Nif Format/NifTools XML Format

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The NifTools XML format is used to describe the NIF, KF, and KFM file formats. NifSkope uses this file directly and almost any new discoveries about the format can be enabled in NifSkope by editing the nif.xml file included in its install directory. Niflib uses the XML file as well; Python scripts read the XML file and generate some of the source code used by Niflib to read and write NIF files. The XML files also contain our human-readable documentation of the format, and will eventually serve as the source for a new HTML version of the file format specification. Thus, these XML files are central to our efforts to understand the file formats and create tools that support as many games as possible.


The Basics

If you've never heard of XML before, you may want to check out a few of these informational links borrowed from Wikipedia:

If you've ever worked with HTML, XML will look very familiar to you. Basically, instead of working with tags like <B>, <IMG>, and <TABLE>, you will be working with special tags designed to describe the NIF file format such as <basic>, <compound>, and <niobject>.

Every XML file starts with a basic heading. Following is the heading for the NifTools XML format. It doesn't really do anything important other than tell you that this document is in the NifTools XML format, and it has to be there:

<?xml version="1.0" encoding="UTF-8"?>
<!DOCTYPE niftoolsxml>
<niftoolsxml version="">

   XML File contents go here


Also, like in HTML, plain text can appear between the start and end version of a tag. Similarly, plain text enclosed in NifTools XML tags contains the human readable documentation about what this NIF structure does. This is completely plain text... no HTML tags are allowed. Here's an example:

<add name="Name" type="string">
  Name of this object. This is also the name of the action associated with this file.
  For instance, if the original NIF file is called &quot;demon.nif&quot; and this
  animation file contains an attack sequence, then the file would be called
  &quot;demon_attack1.kf&quot; and this field would contain the string &quot;attack1&quot;.

There are also certain characters which are not allowed in XML plain text. These must be replaced with special codes. Some examples:

Character Replace with this
" &quot;
< &lt;
> &gt;
& &amp;


The NIF XML file is divided into sections based around the five main tags. These are; <version>, <basic>, <enum>, <compound>, and <niobject>. At the top of each section is an XML comment. Just like in HTML, a comment is text that is ignored by the program reading the XML file. For example:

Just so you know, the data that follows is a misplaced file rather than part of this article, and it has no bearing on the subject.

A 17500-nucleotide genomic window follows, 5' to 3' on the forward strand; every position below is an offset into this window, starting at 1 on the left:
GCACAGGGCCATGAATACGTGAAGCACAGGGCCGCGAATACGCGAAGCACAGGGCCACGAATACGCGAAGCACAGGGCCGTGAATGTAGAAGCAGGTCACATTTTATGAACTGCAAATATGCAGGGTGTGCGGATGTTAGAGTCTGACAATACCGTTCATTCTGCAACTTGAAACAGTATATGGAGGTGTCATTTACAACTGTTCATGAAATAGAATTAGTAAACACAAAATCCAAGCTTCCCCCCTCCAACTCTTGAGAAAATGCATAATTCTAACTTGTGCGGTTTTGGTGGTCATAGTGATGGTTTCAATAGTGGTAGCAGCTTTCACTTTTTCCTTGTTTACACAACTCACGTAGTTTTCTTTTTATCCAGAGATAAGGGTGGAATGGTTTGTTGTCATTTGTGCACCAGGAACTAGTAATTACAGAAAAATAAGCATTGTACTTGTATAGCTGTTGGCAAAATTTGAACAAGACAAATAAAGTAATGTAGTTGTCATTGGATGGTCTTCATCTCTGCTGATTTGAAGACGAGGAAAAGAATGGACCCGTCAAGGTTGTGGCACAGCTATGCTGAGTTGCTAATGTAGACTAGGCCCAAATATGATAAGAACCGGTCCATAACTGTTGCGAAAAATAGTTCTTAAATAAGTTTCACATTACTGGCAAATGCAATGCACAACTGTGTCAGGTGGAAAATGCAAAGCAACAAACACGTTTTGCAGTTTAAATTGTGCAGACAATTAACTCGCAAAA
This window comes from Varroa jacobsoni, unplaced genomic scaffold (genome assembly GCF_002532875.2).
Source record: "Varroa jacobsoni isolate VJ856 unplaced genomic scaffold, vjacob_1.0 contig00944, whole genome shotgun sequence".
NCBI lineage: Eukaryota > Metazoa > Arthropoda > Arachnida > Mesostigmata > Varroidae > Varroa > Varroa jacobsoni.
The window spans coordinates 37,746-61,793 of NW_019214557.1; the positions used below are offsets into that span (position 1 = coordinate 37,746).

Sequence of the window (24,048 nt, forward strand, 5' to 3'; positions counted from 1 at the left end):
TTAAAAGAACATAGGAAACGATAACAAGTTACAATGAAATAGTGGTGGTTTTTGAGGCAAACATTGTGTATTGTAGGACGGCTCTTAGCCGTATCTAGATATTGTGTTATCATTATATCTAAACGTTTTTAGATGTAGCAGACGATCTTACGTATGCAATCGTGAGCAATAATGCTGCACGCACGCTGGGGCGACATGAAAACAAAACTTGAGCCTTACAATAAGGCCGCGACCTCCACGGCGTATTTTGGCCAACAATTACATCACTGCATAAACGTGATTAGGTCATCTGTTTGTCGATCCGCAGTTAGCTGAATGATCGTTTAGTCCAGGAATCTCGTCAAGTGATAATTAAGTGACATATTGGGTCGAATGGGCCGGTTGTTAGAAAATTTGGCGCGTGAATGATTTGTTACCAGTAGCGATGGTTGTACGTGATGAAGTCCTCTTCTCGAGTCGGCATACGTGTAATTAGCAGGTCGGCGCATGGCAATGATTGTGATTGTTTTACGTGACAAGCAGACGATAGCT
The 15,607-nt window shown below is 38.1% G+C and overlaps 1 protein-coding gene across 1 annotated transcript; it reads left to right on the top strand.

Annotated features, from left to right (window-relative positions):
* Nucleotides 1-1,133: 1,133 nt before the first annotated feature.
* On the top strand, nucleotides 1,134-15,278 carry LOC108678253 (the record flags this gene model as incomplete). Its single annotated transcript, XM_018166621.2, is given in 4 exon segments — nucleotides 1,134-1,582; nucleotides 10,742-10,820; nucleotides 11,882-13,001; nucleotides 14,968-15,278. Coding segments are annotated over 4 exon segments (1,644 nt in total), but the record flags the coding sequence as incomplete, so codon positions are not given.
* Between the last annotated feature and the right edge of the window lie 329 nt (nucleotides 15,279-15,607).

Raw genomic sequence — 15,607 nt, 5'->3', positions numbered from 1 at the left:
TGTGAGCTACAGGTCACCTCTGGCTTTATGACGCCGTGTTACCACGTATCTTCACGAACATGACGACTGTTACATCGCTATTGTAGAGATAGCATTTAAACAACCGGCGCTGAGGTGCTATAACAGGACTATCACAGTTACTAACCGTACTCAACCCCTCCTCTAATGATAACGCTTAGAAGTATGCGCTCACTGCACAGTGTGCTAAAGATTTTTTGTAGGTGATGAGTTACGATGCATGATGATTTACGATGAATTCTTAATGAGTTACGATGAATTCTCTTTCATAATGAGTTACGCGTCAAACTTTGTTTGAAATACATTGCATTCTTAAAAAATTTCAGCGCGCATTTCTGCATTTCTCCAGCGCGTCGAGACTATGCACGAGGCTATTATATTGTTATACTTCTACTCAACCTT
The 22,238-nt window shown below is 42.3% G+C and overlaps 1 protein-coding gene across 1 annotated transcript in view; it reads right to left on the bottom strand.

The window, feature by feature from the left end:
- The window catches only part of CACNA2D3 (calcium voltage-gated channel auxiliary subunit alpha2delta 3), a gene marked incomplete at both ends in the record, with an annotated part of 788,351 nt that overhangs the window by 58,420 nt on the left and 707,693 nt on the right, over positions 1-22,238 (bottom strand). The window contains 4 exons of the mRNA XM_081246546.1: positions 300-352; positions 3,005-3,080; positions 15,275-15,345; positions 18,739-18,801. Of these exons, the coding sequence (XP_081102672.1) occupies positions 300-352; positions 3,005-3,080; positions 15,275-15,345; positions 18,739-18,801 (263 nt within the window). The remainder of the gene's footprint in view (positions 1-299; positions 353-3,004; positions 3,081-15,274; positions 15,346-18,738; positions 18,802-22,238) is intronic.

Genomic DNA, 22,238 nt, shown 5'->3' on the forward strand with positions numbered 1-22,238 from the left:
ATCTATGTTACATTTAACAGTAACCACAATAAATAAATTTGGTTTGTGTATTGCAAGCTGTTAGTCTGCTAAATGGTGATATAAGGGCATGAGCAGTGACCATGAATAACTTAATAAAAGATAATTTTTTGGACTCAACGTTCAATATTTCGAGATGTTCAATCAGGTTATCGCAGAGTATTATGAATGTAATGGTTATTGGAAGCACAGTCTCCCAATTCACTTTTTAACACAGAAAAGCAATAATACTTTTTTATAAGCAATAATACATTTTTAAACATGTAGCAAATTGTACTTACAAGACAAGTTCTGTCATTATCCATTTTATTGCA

<!--This text is for informational use and will be ignored by NifSkope-->


This section will introduce each tag and explain how to use it. Tags which appear inside other tags will be grouped under the tag which they are most likely to appear inside of


The <niftoolsxml> tag is the root tag, and everything else in the file goes inside it. There is exactly one of these tags in a NifTools XML document. This is similar to the way the <HTML> tag works for HTML documents.


Name Format Description
version #.#.#.# Used to specify the version of the NifTools XML format being used.

Tags Which can appear inside this one:

<version>, <basic>, <enum>, <compound>, and <niobject>


<niftoolsxml version=""></niftoolsxml>



The <basic> tag specifies a new simple data type, one that holds just one piece of data. For example, a number, a string, etc. The main reason to add a new basic data type would be to allow NifSkope or Niflib to treat it differently. At this point most basic data types that you need should already have been created and it's probably best to ask if it's necessary to create a new one. You should know what the basic data types are, however, because you will refer to them often in other tags.


Name Format Description
name text This is the name of this basic data type. It is used to refer to this type in other tags.
count integer This determines whether a basic data type can be used as a count. Only data types that store integers can be used as a count. 1 is true, 0 is false.
niflibtype text This is the name of the type in Niflib that this basic data type will be mapped to. Usually it is the same as the name. It doesn't have to exist as a basic tag.
nifskopetype text This is the name of the type in NifSkope that this basic data type will be mapped to. Usually it is the same as the name. It must be the name of an existing basic tag.

Tags Which can appear inside this one:



<basic name="short" count="1" niflibtype="short" nifskopetype="short">
  A signed 16-bit integer.


The <enum> tag specifies a data type which consists of a list of options. Each <enum> tag will contain two or more <option> tags which specify the choices available in this collection. Each option corresponds to an integer value which is given a name and can have a description.


Name Format Description
name text This is the name of this enum data type. It is used to refer to this type in other tags and will be the name of the C++ enum in Niflib.
storage text This specifies the data type used to store the enum value in the NIF file. Generally, this will be uint, ushort, or byte. It must exist as the name of a <basic> tag somewhere else in the file.

Tags Which can appear inside this one:



<enum name="ChoiceType" storage="uint">
  Specifies a type of choice.
  <option value="0" name="CHOICE_YES">An affirmative choice.</option>
  <option value="1" name="CHOICE_NO">A negative choice.</option>
  <option value="1" name="CHOICE_MAYBE">A noncommittal choice.</option>



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